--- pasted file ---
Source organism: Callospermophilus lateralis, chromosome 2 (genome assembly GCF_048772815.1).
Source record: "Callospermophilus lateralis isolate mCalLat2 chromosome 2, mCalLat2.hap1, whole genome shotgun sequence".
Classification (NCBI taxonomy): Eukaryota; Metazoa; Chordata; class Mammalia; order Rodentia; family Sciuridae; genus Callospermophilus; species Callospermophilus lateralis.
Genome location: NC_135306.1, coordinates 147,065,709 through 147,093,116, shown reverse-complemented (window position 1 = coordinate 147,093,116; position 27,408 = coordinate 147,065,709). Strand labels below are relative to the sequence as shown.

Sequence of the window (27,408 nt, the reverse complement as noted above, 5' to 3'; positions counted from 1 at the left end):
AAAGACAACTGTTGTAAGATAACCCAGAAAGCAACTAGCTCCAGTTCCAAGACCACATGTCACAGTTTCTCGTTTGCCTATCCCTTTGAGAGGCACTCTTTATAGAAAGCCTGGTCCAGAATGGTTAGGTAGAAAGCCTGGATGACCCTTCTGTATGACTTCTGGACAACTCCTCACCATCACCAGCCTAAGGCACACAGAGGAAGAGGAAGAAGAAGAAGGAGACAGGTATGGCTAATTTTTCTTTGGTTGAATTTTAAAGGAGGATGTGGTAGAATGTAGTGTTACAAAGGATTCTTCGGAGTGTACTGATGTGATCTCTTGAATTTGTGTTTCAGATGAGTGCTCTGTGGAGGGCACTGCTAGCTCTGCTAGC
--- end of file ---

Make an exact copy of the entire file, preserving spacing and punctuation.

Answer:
Source organism: Callospermophilus lateralis, chromosome 2 (genome assembly GCF_048772815.1).
Source record: "Callospermophilus lateralis isolate mCalLat2 chromosome 2, mCalLat2.hap1, whole genome shotgun sequence".
Classification (NCBI taxonomy): Eukaryota; Metazoa; Chordata; class Mammalia; order Rodentia; family Sciuridae; genus Callospermophilus; species Callospermophilus lateralis.
Genome location: NC_135306.1, coordinates 147,065,709 through 147,093,116, shown reverse-complemented (window position 1 = coordinate 147,093,116; position 27,408 = coordinate 147,065,709). Strand labels below are relative to the sequence as shown.

Sequence of the window (27,408 nt, the reverse complement as noted above, 5' to 3'; positions counted from 1 at the left end):
AAAGACAACTGTTGTAAGATAACCCAGAAAGCAACTAGCTCCAGTTCCAAGACCACATGTCACAGTTTCTCGTTTGCCTATCCCTTTGAGAGGCACTCTTTATAGAAAGCCTGGTCCAGAATGGTTAGGTAGAAAGCCTGGATGACCCTTCTGTATGACTTCTGGACAACTCCTCACCATCACCAGCCTAAGGCACACAGAGGAAGAGGAAGAAGAAGAAGGAGACAGGTATGGCTAATTTTTCTTTGGTTGAATTTTAAAGGAGGATGTGGTAGAATGTAGTGTTACAAAGGATTCTTCGGAGTGTACTGATGTGATCTCTTGAATTTGTGTTTCAGATGAGTGCTCTGTGGAGGGCACTGCTAGCTCTGCTAGC